China sending aid to Africa to fight coronavirus, like the US and the EU
About 24 Chinese doctors will go to Ethiopia and Burkina Faso. So far, the continent has had fewer deaths than more developed regions of the world; however, the healthcare systems in many African countries are woefully inadequate and could facilitate an outbreak. The continent has less than one hospital bed per thousand people. The European Union and the United States are providing aid. The economy is a source of concern.
Hong Kong (AsiaNews) – China has sent 24 doctors to Ethiopia and Burkina Faso to help local health authorities fight the novel coronavirus outbreak.
Beijing is following the European Union and the United States are already helping African countries, where the pandemic has been hitherto less virulent than in economically more developed regions of the world.
According to African Arguments, a pan-African news and information platform, some 18,500 confirmed cases have been reported in Africa with 968 deaths, based on data from the World Health Organisation and John Hopkins University.
Egypt leads with 2,605 cases, followed by South Africa, Morocco and Algeria.
African countries were among the first to close borders and ban gatherings of people. Tunisia, Rwanda and Mauritius were the first to impose a full lockdown. South Africa too has confined all its citizens.
Cameroon is conducting nationwide testing to contain the outbreak. So far, it has reported 996 cases, 22 deaths, and 164 people hospitalised.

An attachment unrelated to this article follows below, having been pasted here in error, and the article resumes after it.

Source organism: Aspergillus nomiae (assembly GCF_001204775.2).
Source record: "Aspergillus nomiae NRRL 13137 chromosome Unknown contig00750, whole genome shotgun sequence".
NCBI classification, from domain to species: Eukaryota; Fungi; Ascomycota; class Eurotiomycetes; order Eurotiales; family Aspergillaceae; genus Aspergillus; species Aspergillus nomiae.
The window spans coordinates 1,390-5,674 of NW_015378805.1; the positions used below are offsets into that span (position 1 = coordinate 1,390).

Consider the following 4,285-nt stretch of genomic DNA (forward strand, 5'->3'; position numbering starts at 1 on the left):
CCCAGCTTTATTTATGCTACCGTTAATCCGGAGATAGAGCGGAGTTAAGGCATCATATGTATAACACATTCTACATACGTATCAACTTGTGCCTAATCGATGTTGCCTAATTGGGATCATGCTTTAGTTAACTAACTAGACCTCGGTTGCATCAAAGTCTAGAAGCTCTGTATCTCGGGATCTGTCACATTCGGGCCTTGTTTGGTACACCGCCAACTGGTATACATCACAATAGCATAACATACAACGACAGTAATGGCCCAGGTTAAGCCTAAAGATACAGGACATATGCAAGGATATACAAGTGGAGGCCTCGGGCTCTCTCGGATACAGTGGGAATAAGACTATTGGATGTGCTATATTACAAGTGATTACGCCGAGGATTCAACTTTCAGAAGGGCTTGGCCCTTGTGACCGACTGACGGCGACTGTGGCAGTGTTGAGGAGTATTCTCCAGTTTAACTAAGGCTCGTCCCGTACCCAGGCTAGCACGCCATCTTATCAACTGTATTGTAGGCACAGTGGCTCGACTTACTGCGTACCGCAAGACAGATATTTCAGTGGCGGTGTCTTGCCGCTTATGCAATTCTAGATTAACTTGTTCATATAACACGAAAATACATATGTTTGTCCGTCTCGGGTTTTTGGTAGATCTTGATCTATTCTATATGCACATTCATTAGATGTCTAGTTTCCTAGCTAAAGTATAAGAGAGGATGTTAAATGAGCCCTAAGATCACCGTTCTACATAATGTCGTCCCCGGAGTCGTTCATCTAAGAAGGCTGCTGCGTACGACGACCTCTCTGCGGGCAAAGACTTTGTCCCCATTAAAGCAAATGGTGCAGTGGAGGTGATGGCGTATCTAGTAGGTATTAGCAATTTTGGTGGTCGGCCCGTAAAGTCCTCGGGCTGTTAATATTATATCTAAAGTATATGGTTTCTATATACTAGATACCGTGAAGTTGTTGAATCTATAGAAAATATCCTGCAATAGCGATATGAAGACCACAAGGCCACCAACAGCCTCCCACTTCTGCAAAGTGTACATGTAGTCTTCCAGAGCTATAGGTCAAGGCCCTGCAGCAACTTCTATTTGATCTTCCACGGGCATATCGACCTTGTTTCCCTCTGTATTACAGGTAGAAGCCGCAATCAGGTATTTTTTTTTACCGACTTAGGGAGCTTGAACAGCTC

About a thousand Chinese doctors and healthcare staff are already involved in Africa as a whole. Last week, a Chinese medical team arrived in to Algeria. Beijing has also provided US$ 1.5 million in aid to Nigeria.
The European Union and the United States have their own aid plans to support the fight against COVID-19 in Africa.
The EU is devoting some of its €20 billion (US$ 22 billion) pandemic fund to Africa. Washington instead is sending medical supplies and equipment worth US$ 27 million.
Burkina Faso and Ethiopia have a weak healthcare system, which could favour the spread of the virus. Other African nations are in the same situation.
In Zimbabwe the health system has collapsed. There is a shortage of medical drugs and supplies. The lack of running water in many parts of the country could speed up an outbreak.
In the Democratic Republic of Congo, the threat of COVID-19 comes on top of cholera, Ebola and measles outbreaks, as well as internal strife.
The World Bank reports that on the continent has less than one hospital bed per thousand inhabitants. The European Union estimates that there is one doctor per 10,000 inhabitants, compared to 37 in the Union.
Africa’s economy is also a source of concern. The International Monetary Fund estimates that the combined GDP of sub-Saharan Africa will drop by 1.6 per cent in 2020, down from a plus 3.1 per cent in 2019.
South Africa and Nigeria, the continent’s main economies, are expected to contract by 5.8 and 3.4 per cent respectively.